"The Activist" is an earnest but largely melodramatic thriller placed against the 1973 standoff between federal authorities and members of the American Indian Movement in the South Dakota village of Wounded Knee.
Writer-director Cyril Morin (who also composed the score) combines real-life and fictional situations and characters to tell this uneven tale of two Native American activists, Marvin (Chadwick E. Brown) and Bud (Michael Spears), who are dubiously arrested and locked up while the Nixon administration attempts to manipulate events — and further a secret political agenda — around the famed occupation.
It's an intriguing setting — and set-up. But a lack of subtlety in the writing and much of the acting (particularly Circus-Szalewski and Ron Roggé as a pair of good cop/bad cop jailers) mitigate the power of the caged men's plights as well as the movie's intended tension. As the action unfolds almost entirely within the walls of a South Dakota sheriff's substation, the film can't escape a stagy, at times claustrophobic feel.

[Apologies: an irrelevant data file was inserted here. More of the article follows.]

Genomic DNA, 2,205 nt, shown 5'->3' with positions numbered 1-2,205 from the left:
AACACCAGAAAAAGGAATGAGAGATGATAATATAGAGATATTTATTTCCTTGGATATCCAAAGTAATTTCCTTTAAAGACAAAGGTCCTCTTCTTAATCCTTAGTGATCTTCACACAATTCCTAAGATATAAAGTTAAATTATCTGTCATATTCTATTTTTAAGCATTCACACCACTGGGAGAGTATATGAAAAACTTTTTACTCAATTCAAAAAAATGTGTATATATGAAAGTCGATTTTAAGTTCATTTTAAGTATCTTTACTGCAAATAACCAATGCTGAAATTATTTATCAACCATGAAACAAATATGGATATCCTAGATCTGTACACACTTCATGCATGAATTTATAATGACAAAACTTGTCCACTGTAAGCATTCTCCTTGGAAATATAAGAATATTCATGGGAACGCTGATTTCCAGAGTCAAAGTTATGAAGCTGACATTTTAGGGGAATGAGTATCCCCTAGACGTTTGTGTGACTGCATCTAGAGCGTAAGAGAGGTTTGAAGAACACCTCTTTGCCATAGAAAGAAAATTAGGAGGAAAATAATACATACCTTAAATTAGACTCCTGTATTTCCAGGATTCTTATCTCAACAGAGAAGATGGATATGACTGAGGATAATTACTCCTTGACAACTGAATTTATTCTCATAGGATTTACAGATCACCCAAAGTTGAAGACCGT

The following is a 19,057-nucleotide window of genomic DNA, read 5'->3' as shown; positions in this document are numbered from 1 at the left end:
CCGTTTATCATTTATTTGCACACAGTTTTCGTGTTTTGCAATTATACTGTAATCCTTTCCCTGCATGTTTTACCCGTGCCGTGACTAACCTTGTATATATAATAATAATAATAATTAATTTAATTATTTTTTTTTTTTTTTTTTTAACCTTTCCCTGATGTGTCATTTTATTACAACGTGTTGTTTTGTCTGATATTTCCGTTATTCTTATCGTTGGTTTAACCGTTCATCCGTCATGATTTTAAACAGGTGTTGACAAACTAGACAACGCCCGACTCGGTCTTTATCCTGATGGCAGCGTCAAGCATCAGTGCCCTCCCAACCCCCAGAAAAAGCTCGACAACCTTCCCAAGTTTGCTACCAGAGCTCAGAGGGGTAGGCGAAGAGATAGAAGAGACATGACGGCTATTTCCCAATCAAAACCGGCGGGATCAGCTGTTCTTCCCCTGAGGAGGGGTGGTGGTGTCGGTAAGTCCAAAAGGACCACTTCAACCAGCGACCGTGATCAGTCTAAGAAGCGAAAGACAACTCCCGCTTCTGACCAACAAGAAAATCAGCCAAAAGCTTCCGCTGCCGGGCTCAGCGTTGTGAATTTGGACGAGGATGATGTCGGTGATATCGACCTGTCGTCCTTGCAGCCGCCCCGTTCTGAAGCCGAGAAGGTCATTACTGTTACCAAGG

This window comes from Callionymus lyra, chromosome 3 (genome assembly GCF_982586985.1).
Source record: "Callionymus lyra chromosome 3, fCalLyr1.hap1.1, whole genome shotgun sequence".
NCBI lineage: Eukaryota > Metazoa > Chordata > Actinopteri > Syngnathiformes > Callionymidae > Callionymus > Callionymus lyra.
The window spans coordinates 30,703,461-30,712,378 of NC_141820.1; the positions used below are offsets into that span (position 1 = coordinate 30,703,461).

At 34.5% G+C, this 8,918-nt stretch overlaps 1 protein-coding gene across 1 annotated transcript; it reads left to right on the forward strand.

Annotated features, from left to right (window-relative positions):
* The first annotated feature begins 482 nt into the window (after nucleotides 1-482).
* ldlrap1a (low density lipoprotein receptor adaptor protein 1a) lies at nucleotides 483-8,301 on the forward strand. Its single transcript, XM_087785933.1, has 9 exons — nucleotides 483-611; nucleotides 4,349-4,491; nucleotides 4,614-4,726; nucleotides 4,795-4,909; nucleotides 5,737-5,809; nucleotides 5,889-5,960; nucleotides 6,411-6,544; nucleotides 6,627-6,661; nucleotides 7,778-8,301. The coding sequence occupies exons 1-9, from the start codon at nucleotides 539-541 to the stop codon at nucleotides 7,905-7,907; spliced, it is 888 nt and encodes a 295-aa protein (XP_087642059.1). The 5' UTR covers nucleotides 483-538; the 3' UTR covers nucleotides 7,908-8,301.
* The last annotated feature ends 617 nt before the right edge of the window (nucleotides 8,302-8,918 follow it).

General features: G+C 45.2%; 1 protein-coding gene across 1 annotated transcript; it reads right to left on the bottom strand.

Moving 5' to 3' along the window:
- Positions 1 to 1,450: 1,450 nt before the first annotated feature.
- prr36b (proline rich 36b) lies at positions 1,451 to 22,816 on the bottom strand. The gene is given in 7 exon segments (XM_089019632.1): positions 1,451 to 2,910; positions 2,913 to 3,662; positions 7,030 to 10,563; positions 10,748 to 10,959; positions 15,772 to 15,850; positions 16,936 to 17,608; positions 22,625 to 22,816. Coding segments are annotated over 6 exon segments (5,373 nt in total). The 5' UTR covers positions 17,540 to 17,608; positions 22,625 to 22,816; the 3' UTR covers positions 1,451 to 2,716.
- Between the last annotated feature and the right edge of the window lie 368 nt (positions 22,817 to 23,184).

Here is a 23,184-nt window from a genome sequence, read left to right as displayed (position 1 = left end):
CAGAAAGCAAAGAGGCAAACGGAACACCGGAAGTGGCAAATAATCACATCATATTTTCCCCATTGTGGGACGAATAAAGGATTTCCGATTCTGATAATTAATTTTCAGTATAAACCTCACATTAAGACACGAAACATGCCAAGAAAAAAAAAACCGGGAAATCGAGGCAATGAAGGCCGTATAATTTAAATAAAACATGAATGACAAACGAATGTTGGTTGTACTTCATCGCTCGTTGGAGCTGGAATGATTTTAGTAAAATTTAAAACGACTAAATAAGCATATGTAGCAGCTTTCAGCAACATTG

Morin peppers his story with stock media footage and re-created news bits that effectively help contextualize it against the Wounded Knee occupation. However, a re-enactment of Sacheen Littlefeather's proxy acceptance — and rejection — of Marlon Brando's leading actor award at the 1973 Oscars, which Brando boycotted to protest treatment of Native Americans, feels wedged in.